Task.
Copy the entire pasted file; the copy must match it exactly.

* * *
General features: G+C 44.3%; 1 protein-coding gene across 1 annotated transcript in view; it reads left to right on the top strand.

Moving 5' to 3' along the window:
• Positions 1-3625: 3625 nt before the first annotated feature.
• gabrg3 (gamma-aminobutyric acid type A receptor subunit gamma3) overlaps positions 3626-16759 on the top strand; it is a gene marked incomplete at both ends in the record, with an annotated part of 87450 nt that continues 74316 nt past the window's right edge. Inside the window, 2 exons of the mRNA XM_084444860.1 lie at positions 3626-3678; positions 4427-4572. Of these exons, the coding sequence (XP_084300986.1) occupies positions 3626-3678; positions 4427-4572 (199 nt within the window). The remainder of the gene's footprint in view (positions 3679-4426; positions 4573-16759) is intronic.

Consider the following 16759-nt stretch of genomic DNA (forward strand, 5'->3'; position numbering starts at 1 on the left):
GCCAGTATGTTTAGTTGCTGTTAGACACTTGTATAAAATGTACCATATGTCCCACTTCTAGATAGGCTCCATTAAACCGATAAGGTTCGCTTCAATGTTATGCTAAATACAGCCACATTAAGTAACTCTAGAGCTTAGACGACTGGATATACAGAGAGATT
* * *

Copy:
General features: G+C 44.3%; 1 protein-coding gene across 1 annotated transcript in view; it reads left to right on the top strand.

Moving 5' to 3' along the window:
• Positions 1-3625: 3625 nt before the first annotated feature.
• gabrg3 (gamma-aminobutyric acid type A receptor subunit gamma3) overlaps positions 3626-16759 on the top strand; it is a gene marked incomplete at both ends in the record, with an annotated part of 87450 nt that continues 74316 nt past the window's right edge. Inside the window, 2 exons of the mRNA XM_084444860.1 lie at positions 3626-3678; positions 4427-4572. Of these exons, the coding sequence (XP_084300986.1) occupies positions 3626-3678; positions 4427-4572 (199 nt within the window). The remainder of the gene's footprint in view (positions 3679-4426; positions 4573-16759) is intronic.

Consider the following 16759-nt stretch of genomic DNA (forward strand, 5'->3'; position numbering starts at 1 on the left):
GCCAGTATGTTTAGTTGCTGTTAGACACTTGTATAAAATGTACCATATGTCCCACTTCTAGATAGGCTCCATTAAACCGATAAGGTTCGCTTCAATGTTATGCTAAATACAGCCACATTAAGTAACTCTAGAGCTTAGACGACTGGATATACAGAGAGATT